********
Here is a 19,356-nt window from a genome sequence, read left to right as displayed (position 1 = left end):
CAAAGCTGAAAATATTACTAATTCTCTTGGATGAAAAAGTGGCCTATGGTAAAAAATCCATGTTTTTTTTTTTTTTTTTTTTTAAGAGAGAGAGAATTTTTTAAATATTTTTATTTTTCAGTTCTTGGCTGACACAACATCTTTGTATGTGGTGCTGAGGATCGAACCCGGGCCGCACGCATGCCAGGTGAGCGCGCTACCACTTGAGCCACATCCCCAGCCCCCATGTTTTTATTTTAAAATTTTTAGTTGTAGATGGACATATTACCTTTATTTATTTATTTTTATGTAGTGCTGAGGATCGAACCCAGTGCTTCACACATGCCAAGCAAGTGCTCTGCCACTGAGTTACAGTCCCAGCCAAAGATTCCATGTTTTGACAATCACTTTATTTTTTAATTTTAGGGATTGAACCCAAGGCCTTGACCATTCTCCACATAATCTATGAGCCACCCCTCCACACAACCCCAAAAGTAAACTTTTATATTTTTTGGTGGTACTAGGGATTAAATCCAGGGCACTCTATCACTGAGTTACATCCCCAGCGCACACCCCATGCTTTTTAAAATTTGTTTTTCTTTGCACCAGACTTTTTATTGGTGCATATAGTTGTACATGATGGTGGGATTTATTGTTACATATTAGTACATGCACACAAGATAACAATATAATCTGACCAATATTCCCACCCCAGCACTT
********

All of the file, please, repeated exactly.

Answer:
Here is a 19,356-nt window from a genome sequence, read left to right as displayed (position 1 = left end):
CAAAGCTGAAAATATTACTAATTCTCTTGGATGAAAAAGTGGCCTATGGTAAAAAATCCATGTTTTTTTTTTTTTTTTTTTTTAAGAGAGAGAGAATTTTTTAAATATTTTTATTTTTCAGTTCTTGGCTGACACAACATCTTTGTATGTGGTGCTGAGGATCGAACCCGGGCCGCACGCATGCCAGGTGAGCGCGCTACCACTTGAGCCACATCCCCAGCCCCCATGTTTTTATTTTAAAATTTTTAGTTGTAGATGGACATATTACCTTTATTTATTTATTTTTATGTAGTGCTGAGGATCGAACCCAGTGCTTCACACATGCCAAGCAAGTGCTCTGCCACTGAGTTACAGTCCCAGCCAAAGATTCCATGTTTTGACAATCACTTTATTTTTTAATTTTAGGGATTGAACCCAAGGCCTTGACCATTCTCCACATAATCTATGAGCCACCCCTCCACACAACCCCAAAAGTAAACTTTTATATTTTTTGGTGGTACTAGGGATTAAATCCAGGGCACTCTATCACTGAGTTACATCCCCAGCGCACACCCCATGCTTTTTAAAATTTGTTTTTCTTTGCACCAGACTTTTTATTGGTGCATATAGTTGTACATGATGGTGGGATTTATTGTTACATATTAGTACATGCACACAAGATAACAATATAATCTGACCAATATTCCCACCCCAGCACTT